Texas history buffs have the Alamo. Peak baggers have Guadalupe Peak, the highest point in the state. And bass anglers have Lake Fork, a reservoir 80 miles east of Dallas.
Even before the impoundment filled in 1985—five years after the Sabine River Authority dammed Lake Fork Creek in East Texas—Texas Parks and Wildlife hoped to establish the reservoir as a magnet for fishermen. The department left timber standing in the bottom of the lake to offer stellar fish habitat and to boost aquatic nutrients ensuring a healthy ecosystem. Ponds that would be subsumed by Lake Fork were stocked with Florida largemouth bass, a fish that tends to grow bigger and faster than any native bass found in the local waterways. Nearly four decades later, Lake Fork draws anglers from across the country and around the world who want to cast for a trophy.
“There are several things that came into play with Fork that made it special,” says Jake Norman, a Texas Parks and Wildlife Department biologist who oversees research and fisheries management on the lake. “It’s a perfect watershed with plenty of nutrients to stimulate the entire food chain. And that means there’s a chance to catch the fish of a lifetime 365 days a year.”
He says the lake’s catch-and-release rules, which require any fish between 16 and 24 inches to be returned to the lake, have helped keep the breeding stock intact. That—along with mild Texas winters—has allowed the bass to grow bigger.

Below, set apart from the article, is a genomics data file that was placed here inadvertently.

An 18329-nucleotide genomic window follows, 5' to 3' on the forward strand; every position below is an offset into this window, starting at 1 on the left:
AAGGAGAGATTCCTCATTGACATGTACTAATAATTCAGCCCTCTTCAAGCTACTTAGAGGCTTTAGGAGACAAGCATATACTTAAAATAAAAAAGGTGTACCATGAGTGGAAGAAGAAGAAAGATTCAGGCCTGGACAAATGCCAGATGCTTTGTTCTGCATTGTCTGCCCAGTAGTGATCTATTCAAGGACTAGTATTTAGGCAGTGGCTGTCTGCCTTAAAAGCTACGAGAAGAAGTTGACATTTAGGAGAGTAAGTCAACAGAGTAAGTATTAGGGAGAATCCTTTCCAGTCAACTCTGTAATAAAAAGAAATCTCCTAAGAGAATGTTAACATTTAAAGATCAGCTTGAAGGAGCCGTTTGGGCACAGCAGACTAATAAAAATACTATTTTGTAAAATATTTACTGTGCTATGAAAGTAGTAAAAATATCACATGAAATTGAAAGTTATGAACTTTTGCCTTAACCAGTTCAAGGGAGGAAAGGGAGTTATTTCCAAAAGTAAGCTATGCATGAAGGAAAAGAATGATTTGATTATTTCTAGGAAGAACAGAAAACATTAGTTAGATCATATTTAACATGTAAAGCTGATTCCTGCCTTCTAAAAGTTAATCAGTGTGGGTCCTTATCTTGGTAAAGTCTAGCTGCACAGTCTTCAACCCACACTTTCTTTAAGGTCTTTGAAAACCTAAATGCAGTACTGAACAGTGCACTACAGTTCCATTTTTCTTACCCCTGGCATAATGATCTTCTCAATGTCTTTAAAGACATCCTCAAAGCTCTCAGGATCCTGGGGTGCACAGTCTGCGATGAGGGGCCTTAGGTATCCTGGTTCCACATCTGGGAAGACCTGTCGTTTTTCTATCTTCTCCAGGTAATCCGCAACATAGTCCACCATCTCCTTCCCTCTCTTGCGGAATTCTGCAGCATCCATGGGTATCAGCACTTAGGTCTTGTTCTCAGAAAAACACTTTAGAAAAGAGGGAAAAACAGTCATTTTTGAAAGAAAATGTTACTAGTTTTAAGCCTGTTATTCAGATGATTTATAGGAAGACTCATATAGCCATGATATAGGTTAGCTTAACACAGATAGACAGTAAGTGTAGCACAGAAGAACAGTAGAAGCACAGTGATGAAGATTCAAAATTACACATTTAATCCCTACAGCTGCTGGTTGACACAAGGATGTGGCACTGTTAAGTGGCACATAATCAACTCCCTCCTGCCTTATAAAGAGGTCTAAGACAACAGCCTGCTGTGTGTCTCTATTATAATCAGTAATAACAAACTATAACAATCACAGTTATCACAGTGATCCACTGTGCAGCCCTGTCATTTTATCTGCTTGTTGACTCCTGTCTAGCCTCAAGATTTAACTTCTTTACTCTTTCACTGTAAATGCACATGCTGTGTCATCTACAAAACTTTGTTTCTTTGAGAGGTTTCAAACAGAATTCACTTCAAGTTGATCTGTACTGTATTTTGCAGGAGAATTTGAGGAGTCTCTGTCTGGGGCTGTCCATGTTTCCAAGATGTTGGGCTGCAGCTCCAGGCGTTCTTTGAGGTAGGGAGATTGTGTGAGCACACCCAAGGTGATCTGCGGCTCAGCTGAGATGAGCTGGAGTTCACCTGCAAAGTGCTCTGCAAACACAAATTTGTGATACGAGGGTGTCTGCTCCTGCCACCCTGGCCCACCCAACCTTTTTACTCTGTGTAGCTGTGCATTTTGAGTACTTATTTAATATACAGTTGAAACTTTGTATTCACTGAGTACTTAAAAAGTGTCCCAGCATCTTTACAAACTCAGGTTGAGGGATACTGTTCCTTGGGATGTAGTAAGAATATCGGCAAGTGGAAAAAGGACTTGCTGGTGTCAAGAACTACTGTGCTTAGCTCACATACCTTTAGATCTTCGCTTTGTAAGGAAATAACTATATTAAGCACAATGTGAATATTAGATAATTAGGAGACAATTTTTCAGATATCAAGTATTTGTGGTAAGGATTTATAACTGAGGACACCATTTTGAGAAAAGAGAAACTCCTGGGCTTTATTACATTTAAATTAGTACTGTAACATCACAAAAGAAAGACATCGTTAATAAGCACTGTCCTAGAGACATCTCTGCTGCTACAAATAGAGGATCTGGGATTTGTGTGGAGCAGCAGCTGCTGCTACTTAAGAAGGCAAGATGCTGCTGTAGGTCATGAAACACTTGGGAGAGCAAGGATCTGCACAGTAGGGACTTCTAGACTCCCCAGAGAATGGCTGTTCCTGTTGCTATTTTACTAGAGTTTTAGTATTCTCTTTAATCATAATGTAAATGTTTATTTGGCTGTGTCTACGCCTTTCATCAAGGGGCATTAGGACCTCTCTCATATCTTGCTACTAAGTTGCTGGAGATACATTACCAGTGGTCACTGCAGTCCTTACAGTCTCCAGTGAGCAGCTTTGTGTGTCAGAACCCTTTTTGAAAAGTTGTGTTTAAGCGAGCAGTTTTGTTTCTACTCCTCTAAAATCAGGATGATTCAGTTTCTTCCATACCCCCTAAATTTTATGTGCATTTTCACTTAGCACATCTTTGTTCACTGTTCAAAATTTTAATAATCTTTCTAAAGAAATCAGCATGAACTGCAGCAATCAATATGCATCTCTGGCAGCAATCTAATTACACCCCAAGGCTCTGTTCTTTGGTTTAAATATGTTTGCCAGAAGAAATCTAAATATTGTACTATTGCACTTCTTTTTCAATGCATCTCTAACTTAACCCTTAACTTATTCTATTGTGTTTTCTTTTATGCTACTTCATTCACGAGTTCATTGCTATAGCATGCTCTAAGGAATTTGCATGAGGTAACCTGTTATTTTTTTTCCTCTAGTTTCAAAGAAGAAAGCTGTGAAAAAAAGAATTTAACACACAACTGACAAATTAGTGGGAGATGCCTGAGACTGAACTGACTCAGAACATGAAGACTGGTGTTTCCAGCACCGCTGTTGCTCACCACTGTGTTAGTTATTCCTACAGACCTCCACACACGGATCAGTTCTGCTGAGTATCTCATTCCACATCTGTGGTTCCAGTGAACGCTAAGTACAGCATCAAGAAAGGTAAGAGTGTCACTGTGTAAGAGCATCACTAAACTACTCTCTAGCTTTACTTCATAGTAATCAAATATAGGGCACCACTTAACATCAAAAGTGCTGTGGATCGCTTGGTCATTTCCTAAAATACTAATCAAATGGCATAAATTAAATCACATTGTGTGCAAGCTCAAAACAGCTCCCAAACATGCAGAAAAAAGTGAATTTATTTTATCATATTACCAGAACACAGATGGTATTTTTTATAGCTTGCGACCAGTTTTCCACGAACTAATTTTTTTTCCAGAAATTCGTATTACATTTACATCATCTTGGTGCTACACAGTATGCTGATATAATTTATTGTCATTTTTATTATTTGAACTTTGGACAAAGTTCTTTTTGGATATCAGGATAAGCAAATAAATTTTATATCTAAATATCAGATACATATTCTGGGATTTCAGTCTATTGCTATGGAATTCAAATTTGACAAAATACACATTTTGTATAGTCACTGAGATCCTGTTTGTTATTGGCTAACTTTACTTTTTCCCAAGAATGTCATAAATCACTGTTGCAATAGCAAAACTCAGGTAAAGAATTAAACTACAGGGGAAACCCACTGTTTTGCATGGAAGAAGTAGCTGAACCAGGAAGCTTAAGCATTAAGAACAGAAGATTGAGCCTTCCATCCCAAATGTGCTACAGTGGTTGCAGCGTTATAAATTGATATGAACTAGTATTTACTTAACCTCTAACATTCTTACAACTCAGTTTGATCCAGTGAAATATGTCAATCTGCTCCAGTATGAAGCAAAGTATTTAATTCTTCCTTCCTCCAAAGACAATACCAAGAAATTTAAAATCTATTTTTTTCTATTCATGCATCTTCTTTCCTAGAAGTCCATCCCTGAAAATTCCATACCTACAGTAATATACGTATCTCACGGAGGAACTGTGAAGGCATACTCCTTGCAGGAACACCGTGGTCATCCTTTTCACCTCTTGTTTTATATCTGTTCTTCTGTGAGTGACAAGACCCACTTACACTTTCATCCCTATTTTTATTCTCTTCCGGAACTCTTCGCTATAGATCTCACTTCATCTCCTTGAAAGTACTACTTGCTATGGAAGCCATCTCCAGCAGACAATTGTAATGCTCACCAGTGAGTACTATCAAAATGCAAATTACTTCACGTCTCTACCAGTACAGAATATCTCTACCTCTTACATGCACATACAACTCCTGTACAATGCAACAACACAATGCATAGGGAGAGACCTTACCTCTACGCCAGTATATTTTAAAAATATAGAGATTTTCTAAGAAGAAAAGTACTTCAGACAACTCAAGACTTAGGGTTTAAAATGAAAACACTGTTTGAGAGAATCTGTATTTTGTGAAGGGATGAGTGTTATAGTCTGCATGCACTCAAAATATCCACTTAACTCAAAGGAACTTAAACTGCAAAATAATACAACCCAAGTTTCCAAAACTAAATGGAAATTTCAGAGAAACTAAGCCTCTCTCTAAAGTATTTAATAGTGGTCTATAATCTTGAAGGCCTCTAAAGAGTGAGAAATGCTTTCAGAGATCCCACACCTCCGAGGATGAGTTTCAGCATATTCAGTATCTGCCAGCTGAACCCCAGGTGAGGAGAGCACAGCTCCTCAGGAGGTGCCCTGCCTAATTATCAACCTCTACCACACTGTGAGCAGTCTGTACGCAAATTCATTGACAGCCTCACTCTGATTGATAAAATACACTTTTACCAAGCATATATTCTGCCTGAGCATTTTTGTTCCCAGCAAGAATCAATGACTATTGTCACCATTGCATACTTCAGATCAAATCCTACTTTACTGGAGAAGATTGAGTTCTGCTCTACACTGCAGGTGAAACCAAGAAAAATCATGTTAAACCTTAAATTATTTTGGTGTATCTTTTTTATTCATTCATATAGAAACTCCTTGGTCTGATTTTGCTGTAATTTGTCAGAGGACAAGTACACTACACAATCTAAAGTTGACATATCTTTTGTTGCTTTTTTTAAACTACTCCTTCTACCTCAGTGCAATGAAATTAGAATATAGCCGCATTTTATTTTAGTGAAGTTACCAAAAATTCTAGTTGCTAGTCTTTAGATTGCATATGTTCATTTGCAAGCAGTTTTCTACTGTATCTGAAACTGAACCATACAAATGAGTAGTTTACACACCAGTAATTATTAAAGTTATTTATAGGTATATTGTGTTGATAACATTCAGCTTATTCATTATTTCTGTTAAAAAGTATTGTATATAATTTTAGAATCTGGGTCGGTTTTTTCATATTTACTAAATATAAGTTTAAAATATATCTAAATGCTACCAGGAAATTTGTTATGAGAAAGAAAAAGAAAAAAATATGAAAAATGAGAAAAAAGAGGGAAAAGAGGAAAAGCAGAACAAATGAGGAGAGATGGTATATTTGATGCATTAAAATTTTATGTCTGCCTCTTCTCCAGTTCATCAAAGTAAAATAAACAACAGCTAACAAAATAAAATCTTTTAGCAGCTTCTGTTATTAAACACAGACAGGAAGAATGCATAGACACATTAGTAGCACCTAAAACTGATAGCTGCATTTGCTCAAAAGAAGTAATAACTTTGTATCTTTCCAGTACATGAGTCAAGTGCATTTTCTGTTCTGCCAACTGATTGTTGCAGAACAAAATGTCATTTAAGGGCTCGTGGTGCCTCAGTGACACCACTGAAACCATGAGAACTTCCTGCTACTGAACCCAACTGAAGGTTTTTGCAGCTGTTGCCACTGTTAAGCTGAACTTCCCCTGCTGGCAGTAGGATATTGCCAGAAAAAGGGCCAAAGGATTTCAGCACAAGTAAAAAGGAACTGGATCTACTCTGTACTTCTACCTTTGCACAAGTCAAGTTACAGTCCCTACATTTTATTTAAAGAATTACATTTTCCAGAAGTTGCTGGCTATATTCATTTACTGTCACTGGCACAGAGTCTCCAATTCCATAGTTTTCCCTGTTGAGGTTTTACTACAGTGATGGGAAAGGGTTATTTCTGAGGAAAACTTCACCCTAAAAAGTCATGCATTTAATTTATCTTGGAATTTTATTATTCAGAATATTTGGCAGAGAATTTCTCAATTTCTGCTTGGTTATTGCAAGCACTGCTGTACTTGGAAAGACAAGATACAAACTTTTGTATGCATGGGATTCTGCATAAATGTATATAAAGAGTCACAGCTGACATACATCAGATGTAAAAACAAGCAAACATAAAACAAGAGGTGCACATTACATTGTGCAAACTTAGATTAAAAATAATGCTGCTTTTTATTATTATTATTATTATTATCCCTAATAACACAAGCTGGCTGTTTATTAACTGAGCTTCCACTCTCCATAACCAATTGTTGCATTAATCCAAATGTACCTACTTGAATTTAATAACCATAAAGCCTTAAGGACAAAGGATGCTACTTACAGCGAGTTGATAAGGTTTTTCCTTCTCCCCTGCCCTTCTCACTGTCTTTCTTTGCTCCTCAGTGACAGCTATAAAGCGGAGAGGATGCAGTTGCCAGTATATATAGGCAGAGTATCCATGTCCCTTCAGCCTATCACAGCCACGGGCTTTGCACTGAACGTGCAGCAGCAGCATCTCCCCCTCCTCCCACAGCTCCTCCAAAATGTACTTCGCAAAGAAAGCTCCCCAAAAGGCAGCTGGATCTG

Lake Fork first made history in 1986 when an enormous 17.67-pound bass was caught by a guide named Mark Stevenson. The fish, famously named Ethel, set a new state record—it has since been surpassed—and showed the TPWD experiment in fisheries management had the potential to breed trophy largemouth bass. Another Lake Fork bass, weighing 18.18 pounds, set a new state record at in 1992, and today seven of the top 10 largest bass in Texas have come from the reservoir. It’s little wonder Bassmaster Magazine earlier this year named Lake Fork the top bass lake in the country. This spring, the reservoir produced a 15.27-pounder, and several other lunker bass.
Local fishing guide Greg Hill caught one of Lake Fork’s 2021 whoppers. While out scouting summer honey holes on the lake in June, he boated a 10.44-pound largemouth. Hill remembers first coming to Lake Fork for a tournament in 2000. From then on, the Marine veteran and former aviation executive, who grew up on the outskirts of Houston, dreamed of returning.
Hill made the Lake Fork his full-time home in 2014, and he believes there is no place in America that offers the fishing opportunity found there.
“Some people fish their whole lives without catching a 10-pounder,” he says. “On Lake Fork, every cast you have the chance to come up with a really big fish. It’s crazy, and that’s what makes it so special.”